GPS World: Low-cost precise positioning for automated vehicles
"Strong demand for low-cost precise positioning exists in the mass market. Carrier-phase differential GNSS (CDGNSS) positioning, accurate to within a few centimeters even on a moving platform, would satisfy this demand were its cost significantly reduced... [We] have developed and demonstrated a low-cost vehicle lane departure warning system that receives corrections from our dense reference network."
"Superaccurate GPS may soon solve three robocar bugbears: bad weather, blurred lane markings, and over-the-horizon blindspots. These are things that cameras and LIDAR can’t always see through, and radar can’t always see around. A group led by Todd Humphreys, an aerospace engineer at the University of Texas at Austin, has just tested a software-based system that can run on the processors in today’s cars, using data from scattered ground stations, to locate a car to within 10 centimeters (4 inches)."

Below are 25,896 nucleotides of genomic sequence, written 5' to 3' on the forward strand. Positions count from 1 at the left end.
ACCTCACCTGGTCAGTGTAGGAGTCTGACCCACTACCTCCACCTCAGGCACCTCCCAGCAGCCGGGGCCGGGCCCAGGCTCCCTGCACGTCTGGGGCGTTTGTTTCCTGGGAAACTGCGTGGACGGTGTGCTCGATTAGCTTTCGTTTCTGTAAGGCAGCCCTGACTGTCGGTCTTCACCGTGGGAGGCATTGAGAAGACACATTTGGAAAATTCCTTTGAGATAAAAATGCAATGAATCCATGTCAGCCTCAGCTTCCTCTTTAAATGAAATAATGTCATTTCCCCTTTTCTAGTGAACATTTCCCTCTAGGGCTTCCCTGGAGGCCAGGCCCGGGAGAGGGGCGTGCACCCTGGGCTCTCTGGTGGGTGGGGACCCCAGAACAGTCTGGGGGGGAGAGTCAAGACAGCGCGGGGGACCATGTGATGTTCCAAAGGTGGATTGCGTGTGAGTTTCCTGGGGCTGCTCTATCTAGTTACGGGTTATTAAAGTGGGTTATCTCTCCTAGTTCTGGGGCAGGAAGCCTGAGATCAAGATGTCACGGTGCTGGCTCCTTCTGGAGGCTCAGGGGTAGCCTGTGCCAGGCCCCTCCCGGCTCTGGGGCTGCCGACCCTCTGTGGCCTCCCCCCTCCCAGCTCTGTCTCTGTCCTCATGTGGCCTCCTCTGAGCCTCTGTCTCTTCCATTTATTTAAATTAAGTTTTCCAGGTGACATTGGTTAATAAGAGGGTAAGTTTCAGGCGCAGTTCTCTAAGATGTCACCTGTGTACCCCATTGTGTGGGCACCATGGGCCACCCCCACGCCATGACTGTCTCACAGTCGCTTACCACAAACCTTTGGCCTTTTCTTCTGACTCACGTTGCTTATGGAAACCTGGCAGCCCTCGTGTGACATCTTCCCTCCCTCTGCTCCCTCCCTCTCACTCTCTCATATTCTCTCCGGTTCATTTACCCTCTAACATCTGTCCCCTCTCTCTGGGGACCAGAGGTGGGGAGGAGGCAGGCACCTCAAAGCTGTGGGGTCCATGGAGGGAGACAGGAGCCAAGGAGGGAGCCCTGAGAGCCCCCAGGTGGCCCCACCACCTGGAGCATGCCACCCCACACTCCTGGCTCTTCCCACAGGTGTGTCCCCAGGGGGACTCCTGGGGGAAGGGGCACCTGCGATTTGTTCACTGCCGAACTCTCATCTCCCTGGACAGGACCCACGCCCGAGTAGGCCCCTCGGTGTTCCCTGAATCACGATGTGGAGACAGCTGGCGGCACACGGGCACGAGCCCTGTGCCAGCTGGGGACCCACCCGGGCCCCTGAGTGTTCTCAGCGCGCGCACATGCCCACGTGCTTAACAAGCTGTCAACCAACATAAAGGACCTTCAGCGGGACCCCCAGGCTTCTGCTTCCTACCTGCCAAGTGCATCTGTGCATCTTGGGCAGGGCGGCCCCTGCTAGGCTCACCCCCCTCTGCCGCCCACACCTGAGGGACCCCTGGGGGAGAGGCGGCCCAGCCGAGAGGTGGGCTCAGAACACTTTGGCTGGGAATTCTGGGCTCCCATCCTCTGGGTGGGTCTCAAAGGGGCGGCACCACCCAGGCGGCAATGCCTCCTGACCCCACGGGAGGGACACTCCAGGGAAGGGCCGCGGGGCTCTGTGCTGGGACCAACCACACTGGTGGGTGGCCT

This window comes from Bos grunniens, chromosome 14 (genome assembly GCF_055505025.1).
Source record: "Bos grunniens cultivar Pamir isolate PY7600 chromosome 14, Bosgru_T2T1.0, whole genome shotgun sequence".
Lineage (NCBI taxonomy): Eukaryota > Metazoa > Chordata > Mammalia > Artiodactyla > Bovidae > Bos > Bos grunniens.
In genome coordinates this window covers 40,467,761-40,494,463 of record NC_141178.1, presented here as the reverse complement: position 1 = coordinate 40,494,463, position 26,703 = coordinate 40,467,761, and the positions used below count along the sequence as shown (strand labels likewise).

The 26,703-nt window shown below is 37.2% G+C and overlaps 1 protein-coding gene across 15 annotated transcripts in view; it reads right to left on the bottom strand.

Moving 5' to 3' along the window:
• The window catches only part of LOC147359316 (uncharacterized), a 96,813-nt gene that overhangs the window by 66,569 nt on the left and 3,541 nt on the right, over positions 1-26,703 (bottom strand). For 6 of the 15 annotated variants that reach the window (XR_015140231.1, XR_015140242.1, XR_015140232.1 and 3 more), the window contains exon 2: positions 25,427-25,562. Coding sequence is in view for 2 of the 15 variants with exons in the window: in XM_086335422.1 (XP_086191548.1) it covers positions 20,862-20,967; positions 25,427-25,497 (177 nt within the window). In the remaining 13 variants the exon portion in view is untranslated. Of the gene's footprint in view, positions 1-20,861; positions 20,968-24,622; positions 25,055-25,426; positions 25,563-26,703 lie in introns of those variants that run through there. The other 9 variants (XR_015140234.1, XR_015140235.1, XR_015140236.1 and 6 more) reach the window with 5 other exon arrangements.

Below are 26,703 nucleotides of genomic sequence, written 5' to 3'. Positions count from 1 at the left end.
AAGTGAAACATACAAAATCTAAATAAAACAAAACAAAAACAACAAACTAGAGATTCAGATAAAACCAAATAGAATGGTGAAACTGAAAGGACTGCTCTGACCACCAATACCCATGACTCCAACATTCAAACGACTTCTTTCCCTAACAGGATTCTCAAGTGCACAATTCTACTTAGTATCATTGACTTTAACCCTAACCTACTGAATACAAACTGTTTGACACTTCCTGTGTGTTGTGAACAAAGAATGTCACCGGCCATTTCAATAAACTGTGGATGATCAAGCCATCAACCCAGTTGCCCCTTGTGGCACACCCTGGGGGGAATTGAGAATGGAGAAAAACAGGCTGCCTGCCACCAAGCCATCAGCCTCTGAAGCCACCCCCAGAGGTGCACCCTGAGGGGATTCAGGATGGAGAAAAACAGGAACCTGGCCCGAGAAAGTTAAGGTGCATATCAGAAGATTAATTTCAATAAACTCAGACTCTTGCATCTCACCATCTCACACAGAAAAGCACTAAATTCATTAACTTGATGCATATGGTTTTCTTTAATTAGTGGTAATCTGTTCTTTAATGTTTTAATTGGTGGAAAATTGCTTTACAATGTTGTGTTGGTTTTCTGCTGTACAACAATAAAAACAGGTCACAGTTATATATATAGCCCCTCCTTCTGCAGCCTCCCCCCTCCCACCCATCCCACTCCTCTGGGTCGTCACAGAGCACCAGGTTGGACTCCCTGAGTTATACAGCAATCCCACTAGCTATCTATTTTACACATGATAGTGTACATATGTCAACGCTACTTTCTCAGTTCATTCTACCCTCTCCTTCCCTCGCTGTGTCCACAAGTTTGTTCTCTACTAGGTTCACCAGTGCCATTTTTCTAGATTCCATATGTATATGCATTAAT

"While it may only be a centimeter at a time, what a University of Texas at Austin professor and his team have been able to accomplish is a monumental step in making autonomous vehicles a part of everyday life...By working with local start-up, Radiosense...the team is now able to demonstrate the accuracy of the GPS technology."
"Current [automated vehicle] sensors enable a vehicle to accurately navigate without human intervention about 95% of the time in pre-mapped areas. Although this may seem extraordinary, it is simply not good enough for driverless cars. That’s where centimeter-accurate GPS comes in. Through its ability to determine where the vehicle is to within 10 centimeters (about four inches), despite poor weather or the absence of lane markings, this technology is a must to achieve the safety levels needed for so-called Level 4 automation, where the car self-drives all the time and human intervention is strictly optional"
Dr. Ken Pesyna
Dr. Todd Humphreys
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